Endurance building exercises are activities like walking, swimming, dancing, or anything else that gets your heart rate up and increases circulation falls into this category. This includes chores like shovelling snow, walking the dog, raking leaves, or mowing the lawn, as long as you do it at a pace that gets your heart pumping! Increased activity that ups your heart-rate is the number one most important element for mood, weight, and cardiac benefits.

Weight training doesn’t need to mean lifting weights like a bodybuilder, although lifting weights is really good for muscle health and can counteract the muscle loss that comes along with old age. It also ups your metabolism, which helps keep your weight and blood sugar in check! Physical labour chores can be part of a weight-building regimen, as can exercise that uses your own body-weight, like push-ups, lunges, arm-circles, and sit-ups. Yoga and pilates are great ways to incorporate muscle-building into your routine.

Stretching exercises help maintain flexibility, increase balance, and help prevent injury. It’s important to include stretching with any exercise you do, because it helps prevent you from over-exerting muscles during exercise. They can also help with old injuries, back pain, headaches, and other recurring symptoms. Stretching will keep you active, reduce tension, and keep your mobility at it’s peak!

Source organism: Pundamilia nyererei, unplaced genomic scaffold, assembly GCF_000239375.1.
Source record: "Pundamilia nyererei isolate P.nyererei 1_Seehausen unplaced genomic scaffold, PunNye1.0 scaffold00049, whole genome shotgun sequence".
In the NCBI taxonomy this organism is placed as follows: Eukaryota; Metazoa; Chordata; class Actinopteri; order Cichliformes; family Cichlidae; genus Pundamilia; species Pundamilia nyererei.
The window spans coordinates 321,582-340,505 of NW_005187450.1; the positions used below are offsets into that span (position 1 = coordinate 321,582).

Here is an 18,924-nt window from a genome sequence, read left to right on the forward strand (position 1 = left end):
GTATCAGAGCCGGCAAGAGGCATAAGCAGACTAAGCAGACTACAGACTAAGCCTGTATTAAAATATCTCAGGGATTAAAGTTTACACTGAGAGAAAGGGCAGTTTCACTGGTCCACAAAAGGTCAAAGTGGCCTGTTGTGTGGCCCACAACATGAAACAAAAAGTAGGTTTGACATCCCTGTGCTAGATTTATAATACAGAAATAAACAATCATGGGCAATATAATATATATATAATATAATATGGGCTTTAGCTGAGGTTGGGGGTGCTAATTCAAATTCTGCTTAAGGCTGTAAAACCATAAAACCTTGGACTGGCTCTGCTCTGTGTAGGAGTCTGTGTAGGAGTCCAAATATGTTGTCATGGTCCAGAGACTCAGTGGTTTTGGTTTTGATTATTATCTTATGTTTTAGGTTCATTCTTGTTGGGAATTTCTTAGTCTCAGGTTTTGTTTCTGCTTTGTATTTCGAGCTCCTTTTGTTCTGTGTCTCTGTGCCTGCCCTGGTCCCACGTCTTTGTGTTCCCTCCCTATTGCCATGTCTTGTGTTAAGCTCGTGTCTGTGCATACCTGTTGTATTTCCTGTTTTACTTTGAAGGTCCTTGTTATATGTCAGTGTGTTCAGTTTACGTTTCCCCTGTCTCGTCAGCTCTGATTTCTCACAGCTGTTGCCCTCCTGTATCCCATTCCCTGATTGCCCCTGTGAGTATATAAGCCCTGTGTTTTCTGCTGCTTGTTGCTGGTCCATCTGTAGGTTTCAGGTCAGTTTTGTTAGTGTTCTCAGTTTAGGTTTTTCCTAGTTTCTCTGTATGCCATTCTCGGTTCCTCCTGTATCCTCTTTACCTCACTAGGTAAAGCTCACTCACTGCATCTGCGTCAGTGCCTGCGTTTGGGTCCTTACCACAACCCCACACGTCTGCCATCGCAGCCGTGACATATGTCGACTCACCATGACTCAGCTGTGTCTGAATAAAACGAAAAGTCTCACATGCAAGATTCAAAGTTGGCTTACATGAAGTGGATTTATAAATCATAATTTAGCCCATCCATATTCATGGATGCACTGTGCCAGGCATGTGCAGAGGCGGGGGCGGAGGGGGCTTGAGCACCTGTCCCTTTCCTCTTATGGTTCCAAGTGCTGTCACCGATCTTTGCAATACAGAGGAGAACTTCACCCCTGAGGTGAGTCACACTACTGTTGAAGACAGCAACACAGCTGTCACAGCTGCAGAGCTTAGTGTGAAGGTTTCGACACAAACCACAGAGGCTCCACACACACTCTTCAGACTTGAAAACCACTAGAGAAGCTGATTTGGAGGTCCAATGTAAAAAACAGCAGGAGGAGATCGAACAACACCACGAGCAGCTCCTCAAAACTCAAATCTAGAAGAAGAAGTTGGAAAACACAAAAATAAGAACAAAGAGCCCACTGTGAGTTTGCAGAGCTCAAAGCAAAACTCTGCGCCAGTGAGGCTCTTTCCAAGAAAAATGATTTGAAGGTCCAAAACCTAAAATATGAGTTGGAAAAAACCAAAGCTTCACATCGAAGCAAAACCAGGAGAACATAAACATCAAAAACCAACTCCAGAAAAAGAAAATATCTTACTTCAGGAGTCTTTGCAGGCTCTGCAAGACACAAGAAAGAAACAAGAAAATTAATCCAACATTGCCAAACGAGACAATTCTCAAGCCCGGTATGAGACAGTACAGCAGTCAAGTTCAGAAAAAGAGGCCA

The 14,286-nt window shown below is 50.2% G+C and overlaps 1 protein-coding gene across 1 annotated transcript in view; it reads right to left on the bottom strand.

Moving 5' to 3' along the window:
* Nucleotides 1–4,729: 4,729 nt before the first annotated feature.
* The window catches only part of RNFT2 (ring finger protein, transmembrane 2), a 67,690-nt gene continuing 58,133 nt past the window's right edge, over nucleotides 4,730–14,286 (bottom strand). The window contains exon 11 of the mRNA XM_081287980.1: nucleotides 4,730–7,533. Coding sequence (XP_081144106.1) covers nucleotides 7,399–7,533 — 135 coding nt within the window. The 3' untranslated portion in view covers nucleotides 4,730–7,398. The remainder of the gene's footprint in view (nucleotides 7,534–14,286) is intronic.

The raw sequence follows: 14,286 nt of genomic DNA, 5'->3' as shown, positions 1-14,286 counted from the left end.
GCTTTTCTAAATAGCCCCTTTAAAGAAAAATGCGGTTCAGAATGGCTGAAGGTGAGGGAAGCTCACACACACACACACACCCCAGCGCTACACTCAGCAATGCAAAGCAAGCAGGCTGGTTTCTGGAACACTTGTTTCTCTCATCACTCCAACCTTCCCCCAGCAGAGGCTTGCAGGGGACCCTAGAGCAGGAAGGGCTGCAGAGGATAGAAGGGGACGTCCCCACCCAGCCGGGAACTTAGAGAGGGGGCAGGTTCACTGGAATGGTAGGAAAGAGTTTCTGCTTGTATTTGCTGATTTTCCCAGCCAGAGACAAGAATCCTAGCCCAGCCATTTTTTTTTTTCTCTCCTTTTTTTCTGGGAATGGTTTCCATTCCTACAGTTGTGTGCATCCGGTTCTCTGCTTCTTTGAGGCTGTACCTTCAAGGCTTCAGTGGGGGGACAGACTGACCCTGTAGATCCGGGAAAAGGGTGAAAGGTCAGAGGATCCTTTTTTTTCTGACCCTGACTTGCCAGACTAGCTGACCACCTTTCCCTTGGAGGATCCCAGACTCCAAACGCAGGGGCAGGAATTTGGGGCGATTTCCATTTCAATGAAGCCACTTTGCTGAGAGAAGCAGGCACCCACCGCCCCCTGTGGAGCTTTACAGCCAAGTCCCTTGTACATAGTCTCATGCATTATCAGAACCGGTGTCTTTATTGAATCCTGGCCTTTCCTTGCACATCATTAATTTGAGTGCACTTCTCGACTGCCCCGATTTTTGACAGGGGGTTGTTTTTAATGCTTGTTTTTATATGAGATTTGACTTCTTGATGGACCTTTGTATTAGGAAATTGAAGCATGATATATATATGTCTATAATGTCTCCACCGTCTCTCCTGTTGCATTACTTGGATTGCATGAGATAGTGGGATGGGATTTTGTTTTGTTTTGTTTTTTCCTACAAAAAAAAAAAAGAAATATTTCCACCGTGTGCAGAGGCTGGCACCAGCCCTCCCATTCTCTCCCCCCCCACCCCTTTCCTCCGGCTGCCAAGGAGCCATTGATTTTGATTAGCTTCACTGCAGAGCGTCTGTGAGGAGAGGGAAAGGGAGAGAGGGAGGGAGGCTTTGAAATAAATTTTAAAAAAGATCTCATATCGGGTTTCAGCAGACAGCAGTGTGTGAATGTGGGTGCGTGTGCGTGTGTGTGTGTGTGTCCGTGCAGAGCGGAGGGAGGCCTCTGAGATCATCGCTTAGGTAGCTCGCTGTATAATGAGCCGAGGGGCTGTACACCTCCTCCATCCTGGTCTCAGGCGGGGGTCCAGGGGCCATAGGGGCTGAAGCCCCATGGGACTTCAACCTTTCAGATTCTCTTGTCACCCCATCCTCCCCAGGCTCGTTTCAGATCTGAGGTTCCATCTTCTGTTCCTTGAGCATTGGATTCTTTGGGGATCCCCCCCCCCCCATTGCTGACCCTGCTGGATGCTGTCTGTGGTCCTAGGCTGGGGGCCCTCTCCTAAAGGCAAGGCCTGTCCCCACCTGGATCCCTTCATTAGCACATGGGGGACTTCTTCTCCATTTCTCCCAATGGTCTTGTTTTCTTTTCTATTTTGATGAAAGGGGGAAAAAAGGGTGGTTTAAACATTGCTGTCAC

The length of time you devote to fitness daily will depend -at first- on your current fitness level. For moderate activity (working hard enough that it’s difficult to talk, but not so hard that it’s impossible), the ideal is a 30 minute workout. But consistency is more important than overworking yourself, so if you haven’t been very active until now, you might want to build up to 30 minutes over time, start with as little as 5 minutes, if you need too. Listen to your body!

A large health study in Taiwan followed about 416,000 people for an average of eight years and discovered that people who exercised just 15 minutes a day reduced their mortality from all causes by 14 per cent and increased their life expectancy by three years.

The frequency of exercise is your key to seeing long-term health benefits, so you should be trying to get some activity into your routine every day, or nearly every day. Consistency is the key to building stamina, muscle, and seeing those great health benefits.